Since 1877, The Fresh Air Fund, a not-for-profit agency, has provided free summer experiences in the country to more than 1.7 million New York City children from disadvantaged communities. Each year, thousands of children visit volunteer host families in 13 states and Canada through the Friendly Town Program or attend the Air Fund Camps.
Thursday, July 9, 2009
Monday June 29th Day 1:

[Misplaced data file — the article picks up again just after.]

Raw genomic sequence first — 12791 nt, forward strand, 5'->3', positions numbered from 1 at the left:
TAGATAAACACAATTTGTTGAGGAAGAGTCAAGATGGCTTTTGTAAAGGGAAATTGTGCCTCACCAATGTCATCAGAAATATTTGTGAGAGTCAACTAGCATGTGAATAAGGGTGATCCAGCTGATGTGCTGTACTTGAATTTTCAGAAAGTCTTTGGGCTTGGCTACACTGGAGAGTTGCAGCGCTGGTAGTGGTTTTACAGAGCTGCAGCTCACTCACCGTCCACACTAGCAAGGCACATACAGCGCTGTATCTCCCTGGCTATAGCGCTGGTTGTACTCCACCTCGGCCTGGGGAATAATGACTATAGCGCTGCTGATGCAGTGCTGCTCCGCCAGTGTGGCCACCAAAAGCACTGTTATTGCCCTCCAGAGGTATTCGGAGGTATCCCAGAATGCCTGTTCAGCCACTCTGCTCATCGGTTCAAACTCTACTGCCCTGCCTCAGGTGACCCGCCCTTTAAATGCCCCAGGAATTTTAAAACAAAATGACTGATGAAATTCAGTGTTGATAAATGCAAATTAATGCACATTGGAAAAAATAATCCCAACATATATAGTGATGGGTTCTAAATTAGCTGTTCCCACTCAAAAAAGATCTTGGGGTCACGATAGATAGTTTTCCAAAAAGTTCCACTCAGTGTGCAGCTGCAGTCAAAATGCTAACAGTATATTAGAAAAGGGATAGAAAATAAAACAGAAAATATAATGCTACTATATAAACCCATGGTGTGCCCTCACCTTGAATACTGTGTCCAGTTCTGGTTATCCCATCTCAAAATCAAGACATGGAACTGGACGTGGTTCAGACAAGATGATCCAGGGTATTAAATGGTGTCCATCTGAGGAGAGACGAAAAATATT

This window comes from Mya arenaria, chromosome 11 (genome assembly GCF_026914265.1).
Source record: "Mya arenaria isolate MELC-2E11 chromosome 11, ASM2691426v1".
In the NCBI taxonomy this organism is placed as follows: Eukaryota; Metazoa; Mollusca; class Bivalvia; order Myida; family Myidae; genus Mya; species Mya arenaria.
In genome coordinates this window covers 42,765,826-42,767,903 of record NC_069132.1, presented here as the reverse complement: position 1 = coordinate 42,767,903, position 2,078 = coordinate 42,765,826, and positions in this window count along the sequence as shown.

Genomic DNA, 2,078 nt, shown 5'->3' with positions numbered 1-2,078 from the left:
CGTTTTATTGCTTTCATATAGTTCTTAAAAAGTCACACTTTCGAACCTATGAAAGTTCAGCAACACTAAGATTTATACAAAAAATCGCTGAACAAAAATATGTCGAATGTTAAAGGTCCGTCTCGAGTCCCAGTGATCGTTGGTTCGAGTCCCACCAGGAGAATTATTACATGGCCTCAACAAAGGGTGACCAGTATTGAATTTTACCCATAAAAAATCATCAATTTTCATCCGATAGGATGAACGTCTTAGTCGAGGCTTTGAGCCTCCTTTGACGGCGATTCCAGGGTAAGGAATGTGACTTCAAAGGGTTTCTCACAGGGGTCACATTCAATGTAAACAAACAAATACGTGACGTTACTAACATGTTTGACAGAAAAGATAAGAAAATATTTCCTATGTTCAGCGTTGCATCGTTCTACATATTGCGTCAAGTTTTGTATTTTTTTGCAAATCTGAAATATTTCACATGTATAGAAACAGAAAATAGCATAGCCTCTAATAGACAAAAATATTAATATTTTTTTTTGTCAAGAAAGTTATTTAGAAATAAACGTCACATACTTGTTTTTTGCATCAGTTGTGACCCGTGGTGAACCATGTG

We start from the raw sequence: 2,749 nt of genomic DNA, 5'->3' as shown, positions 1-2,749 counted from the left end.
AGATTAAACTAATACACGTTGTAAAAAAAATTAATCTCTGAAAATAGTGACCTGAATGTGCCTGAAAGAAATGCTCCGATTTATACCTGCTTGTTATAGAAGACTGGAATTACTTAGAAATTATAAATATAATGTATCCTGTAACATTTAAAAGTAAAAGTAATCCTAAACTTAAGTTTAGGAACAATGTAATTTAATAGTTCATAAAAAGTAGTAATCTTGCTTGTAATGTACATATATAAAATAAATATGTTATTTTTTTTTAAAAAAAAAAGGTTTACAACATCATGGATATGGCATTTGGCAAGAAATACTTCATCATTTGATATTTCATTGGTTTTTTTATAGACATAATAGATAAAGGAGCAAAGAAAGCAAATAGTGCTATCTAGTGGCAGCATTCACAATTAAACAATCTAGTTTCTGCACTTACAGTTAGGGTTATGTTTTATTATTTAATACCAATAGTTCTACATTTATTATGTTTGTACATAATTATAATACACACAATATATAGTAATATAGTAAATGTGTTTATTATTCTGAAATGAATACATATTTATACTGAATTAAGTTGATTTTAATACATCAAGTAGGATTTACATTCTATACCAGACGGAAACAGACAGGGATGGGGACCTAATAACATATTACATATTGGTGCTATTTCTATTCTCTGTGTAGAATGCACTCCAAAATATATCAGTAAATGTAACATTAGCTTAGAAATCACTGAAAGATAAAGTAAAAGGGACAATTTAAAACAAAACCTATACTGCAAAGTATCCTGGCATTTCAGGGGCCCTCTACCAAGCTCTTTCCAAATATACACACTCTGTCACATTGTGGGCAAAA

Projected departure time 7:30, actual departure time 8:15. Weather currently raining heavy, but forecasted to end mid-morning and then scattered thunderstorms. Time 8:15, my wife pointed to the door and said "go" (the same wife that did not want me to do this at all). I don't know what I was waiting for. The rain to stop? I then grabbed the cross bike, which was weighed down like a TANK (which I will now refer to the bike as "the tank" for the rest of this column). The tank had a rack with bags containing everything I thought I would need to survive 3 days minus food - with extra tubes, pump, tools, on and on ... and a one man ditch tent, that resembles a sleeping bag with two poles, one at the feet and one at the head. I never did weigh the tank, but it was in the 65+ pound range and HEAVY. I had rode it around the block the evening before questioning what the hell I was doing.